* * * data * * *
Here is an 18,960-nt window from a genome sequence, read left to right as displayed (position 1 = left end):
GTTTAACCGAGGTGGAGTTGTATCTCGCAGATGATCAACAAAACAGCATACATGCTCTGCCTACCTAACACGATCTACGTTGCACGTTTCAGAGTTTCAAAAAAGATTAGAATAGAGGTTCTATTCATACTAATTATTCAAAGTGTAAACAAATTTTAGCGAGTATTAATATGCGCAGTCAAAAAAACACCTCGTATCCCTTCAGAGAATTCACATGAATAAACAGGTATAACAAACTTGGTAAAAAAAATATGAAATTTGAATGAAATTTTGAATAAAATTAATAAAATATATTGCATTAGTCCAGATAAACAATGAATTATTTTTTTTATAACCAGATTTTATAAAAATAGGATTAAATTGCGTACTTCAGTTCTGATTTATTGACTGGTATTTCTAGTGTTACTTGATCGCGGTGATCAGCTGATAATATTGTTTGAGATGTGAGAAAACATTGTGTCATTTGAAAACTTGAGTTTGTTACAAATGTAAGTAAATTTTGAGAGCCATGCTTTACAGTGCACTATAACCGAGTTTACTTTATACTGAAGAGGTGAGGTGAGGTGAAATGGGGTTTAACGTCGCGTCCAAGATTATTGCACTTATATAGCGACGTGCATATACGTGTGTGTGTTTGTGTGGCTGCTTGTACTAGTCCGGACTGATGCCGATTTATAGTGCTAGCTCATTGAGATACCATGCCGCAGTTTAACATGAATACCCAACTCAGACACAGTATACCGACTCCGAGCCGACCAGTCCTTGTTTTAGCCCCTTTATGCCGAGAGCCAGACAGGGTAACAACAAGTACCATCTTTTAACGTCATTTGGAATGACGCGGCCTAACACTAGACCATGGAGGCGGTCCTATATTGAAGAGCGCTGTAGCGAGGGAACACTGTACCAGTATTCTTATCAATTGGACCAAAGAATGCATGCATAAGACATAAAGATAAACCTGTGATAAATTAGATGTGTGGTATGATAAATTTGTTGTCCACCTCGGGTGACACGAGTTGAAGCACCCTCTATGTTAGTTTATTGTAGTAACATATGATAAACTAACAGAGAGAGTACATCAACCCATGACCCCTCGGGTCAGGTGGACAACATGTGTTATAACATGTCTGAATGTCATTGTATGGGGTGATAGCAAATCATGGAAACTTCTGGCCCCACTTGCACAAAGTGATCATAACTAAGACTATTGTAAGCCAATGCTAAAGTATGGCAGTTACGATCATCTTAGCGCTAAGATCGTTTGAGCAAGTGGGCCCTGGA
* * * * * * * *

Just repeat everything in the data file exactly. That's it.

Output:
Here is an 18,960-nt window from a genome sequence, read left to right as displayed (position 1 = left end):
GTTTAACCGAGGTGGAGTTGTATCTCGCAGATGATCAACAAAACAGCATACATGCTCTGCCTACCTAACACGATCTACGTTGCACGTTTCAGAGTTTCAAAAAAGATTAGAATAGAGGTTCTATTCATACTAATTATTCAAAGTGTAAACAAATTTTAGCGAGTATTAATATGCGCAGTCAAAAAAACACCTCGTATCCCTTCAGAGAATTCACATGAATAAACAGGTATAACAAACTTGGTAAAAAAAATATGAAATTTGAATGAAATTTTGAATAAAATTAATAAAATATATTGCATTAGTCCAGATAAACAATGAATTATTTTTTTTATAACCAGATTTTATAAAAATAGGATTAAATTGCGTACTTCAGTTCTGATTTATTGACTGGTATTTCTAGTGTTACTTGATCGCGGTGATCAGCTGATAATATTGTTTGAGATGTGAGAAAACATTGTGTCATTTGAAAACTTGAGTTTGTTACAAATGTAAGTAAATTTTGAGAGCCATGCTTTACAGTGCACTATAACCGAGTTTACTTTATACTGAAGAGGTGAGGTGAGGTGAAATGGGGTTTAACGTCGCGTCCAAGATTATTGCACTTATATAGCGACGTGCATATACGTGTGTGTGTTTGTGTGGCTGCTTGTACTAGTCCGGACTGATGCCGATTTATAGTGCTAGCTCATTGAGATACCATGCCGCAGTTTAACATGAATACCCAACTCAGACACAGTATACCGACTCCGAGCCGACCAGTCCTTGTTTTAGCCCCTTTATGCCGAGAGCCAGACAGGGTAACAACAAGTACCATCTTTTAACGTCATTTGGAATGACGCGGCCTAACACTAGACCATGGAGGCGGTCCTATATTGAAGAGCGCTGTAGCGAGGGAACACTGTACCAGTATTCTTATCAATTGGACCAAAGAATGCATGCATAAGACATAAAGATAAACCTGTGATAAATTAGATGTGTGGTATGATAAATTTGTTGTCCACCTCGGGTGACACGAGTTGAAGCACCCTCTATGTTAGTTTATTGTAGTAACATATGATAAACTAACAGAGAGAGTACATCAACCCATGACCCCTCGGGTCAGGTGGACAACATGTGTTATAACATGTCTGAATGTCATTGTATGGGGTGATAGCAAATCATGGAAACTTCTGGCCCCACTTGCACAAAGTGATCATAACTAAGACTATTGTAAGCCAATGCTAAAGTATGGCAGTTACGATCATCTTAGCGCTAAGATCGTTTGAGCAAGTGGGCCCTGGA